It should be remembered that the expansion of the anti-State agenda by entrepreneurs was not exclusive to Brazil. Similar behaviour had been observed in Europe in the 1970's, which served as the basis for Helen Milner's (1988) studies about the liberal position that some industrial leaders came to demonstrate, even in the midst of a severe economic depression. At that time, many engaged in campaigns against the lifting of import taxes as a way of overcoming the crisis, and Helen Milner theorised that the behaviour was typical for multinational corporations or firms that exported a significant part of their production. Her explanation was based on the national origin of capital, on the destination of production, and on the incorporation of foreign inputs to the manufacture of goods. In my opinion, the attack on 'protectionism' triggered by industrial leaders must be framed in a more general battle which capitalists waged, at the height of neoliberalism, against rising costs. On the one hand, progress has been made in a classic confrontation between capital and labour for the distribution of income: between 1968 and 1973, Europe went through what became known as 'wage inflation', when the wage share in income grew more than profits. At the time, the Conservatives argued that falling profits would lead to a reduction in investments, and thus they managed to reverse the trend of income distribution (Korpi 2002 ). On the other hand, the capitalists launched an offensive against the welfare state that was built the hard way by the previous generation, and against taxes that they held. Among the tributes, there was the import tax, which was especially painful to those who had internationalised the inputs in the 'golden age'.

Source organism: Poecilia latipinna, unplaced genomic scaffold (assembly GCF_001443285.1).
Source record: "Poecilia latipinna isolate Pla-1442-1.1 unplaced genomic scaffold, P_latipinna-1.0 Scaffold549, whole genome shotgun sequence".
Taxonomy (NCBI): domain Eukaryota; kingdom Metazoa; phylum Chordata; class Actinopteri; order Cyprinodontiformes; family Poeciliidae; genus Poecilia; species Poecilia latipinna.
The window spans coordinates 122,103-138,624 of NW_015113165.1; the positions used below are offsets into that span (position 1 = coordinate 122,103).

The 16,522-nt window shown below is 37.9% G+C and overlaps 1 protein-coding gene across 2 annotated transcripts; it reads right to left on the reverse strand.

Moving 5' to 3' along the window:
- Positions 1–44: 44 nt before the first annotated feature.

(a) Increase of imported inputs: consolidation of a pro-free trade group and diversification of interest